Energy policy contains 4 objectives, not 3 or 5

EU project team mtg 1 nov14

European Union energy policy contains four objectives, not three or five. But sit through any high-level speech these days – such as those by Šefčovič and Arias Cañete due Monday (event link) – and more likely than not you will hear the opposite claimed.

In the new mandate, an “energy union” of five “pillars” could soon replace the former “energy triangle” of three “corners” (though the later idea is unlikely to die easily). Such a move is only a recipe for more chaos, confusion and delay.

If not fixed, it will only slow our recovery from the neglect and incompetence of the Barroso-Oettinger years. The resolution of real-world situations such as pollution into the sky and billions cash exiting our borders to buy ever more fuel will only stall.

EU energy policy in fact contains four objectives, laid out in the Treaty as follows:

Article 194
1. In the context of the establishment and functioning of the internal market and with regard for the need to preserve and improve the environment, Union policy on energy shall aim, in a spirit of solidarity between Member States, to:

  (a) ensure the functioning of the energy market; 
  (b) ensure security of energy supply in the Union; 
  (c) promote energy efficiency and energy saving and the
development of new and renewable forms of energy; and

  (d) promote the interconnection of energy networks.
(EurLex source)

To get things done, we must avoid what is fashionable, vague or convenient for what is specific and known. To get things done, we also need to have a basic text common to all Union institutions rather than many different ad hoc texts in each. The treaties and existing legislation (the acquis) provide this. Courts cannot settle disputes on the basis on speeches or political declarations. Our Union is a union built on the rule of law already. Another new gimmicky union risks only to distract from the original authentic one.

So to help untangle the plate of cold spaghetti in front of us, I’ve quickly made the table below. It aims to summarise the different strands of the present debate, anchored in our treaty framework. I’m sure it could be improved and certainly it can be argued over. But it done quickly to share ahead of the Monday “energy union” launch conference (and thus this post at 11am Saturday).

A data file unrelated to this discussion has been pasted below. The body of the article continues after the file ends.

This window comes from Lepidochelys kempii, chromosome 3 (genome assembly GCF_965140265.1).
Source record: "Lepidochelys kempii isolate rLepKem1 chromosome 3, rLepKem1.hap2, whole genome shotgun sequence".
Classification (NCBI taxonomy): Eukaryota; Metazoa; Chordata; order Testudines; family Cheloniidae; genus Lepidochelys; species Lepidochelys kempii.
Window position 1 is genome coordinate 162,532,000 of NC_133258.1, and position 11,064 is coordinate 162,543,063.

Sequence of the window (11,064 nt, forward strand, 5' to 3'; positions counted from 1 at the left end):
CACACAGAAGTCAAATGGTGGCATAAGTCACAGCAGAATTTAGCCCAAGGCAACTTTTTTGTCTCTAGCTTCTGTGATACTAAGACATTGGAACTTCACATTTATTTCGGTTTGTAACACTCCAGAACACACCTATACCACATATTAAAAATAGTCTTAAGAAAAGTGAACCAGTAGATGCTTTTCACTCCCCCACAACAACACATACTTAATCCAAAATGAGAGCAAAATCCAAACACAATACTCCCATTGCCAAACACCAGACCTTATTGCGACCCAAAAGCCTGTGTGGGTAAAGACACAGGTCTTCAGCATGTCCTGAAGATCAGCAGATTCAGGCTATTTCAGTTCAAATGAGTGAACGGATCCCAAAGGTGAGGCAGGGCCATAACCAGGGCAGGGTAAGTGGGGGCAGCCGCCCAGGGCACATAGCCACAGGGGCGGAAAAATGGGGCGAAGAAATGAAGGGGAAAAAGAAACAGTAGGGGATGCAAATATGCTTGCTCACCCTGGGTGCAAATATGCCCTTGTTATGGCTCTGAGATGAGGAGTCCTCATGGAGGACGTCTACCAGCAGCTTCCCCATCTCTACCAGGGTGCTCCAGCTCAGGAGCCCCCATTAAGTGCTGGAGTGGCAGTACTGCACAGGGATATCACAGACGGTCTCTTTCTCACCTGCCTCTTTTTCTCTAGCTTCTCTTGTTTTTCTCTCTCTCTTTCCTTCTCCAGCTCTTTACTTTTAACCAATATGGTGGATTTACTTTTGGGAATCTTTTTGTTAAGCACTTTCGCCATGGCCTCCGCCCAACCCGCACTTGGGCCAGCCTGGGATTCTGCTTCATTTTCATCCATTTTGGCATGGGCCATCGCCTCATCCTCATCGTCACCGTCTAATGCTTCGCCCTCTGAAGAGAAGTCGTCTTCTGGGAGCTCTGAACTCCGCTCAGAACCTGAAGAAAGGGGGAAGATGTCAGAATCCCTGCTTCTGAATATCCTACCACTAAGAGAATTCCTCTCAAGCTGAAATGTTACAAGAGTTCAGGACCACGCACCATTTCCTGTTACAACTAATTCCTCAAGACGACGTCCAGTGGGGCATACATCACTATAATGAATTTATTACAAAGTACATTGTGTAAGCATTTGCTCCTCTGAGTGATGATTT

Please let me know what you think, e.g. what if any changes would you make?

EU energy objectives

 Click to enlarge. Also >> A4 PDF version.

Jean-Claude’s Method

Day 2

Here’s the leaked memorandum on the working methods of the new Commission, circulated by Jean-Claude Juncker to other Commissioners on Wednesday.

At 38 pages, including five annexes, there no doubt plenty here for policy people across Brussels and beyond to get their teeth into.

In the introduction, the President’s “guidelines” (word taken from treaties) are referred to as “rules”, which is a rather interesting slight of hand by the SG.

Moreover, such a memo requires no change to or re-examination of the EC’s formal procedural rules (EurLex) and so the College’s choice of secret voting and secret minutes continues. (See my 9 September blog.)

Probably more to come back to and discuss when I’ve read the doc fully.


New College, old rules

new college STR

The new European Commission so far has no plans to change its procedural rules, according to an official reply from the secretariat general on 22 October (copied below).

Making his portfolio allocations eight weeks ago, President Juncker announced five project teams each led by a vice-president who, he said, would control access to the College agenda in their respective areas.

However how this system will work appears, on the first working day of the new Commission, still not to have been written down anywhere. Why not?

While it’s fair to allow any new team time to settle down when taking office, Juncker was confirmed as the incoming EC president more than three months ago (15 July).

He (and Catherine Day, the nine-years-in-office EC secretary general) ought by now to have some plan as to how they proprose their new new system will work. Do they? And how long before we (and the College members themselves) find out?


From: Mark Johnston
Sent: Wednesday, October 22, 2014 3:10 PM
Subject: Access to documents: EC Rules of Procedure
dear Secretary General,
Application for access to documents: EC Rules of Procedure
Please provide public access to all documents containing proposals to change the European Commission’s rules of procedure currently in force.
Thank you in advance.
Kind regards,
Mark Johnston


From: <>
Date: 22 October 2014 17:30
Subject: FW: Access to documents: EC Rules of Procedure — Ref. Gestdem 2014/4911 To:

Dear Mr. Johnston,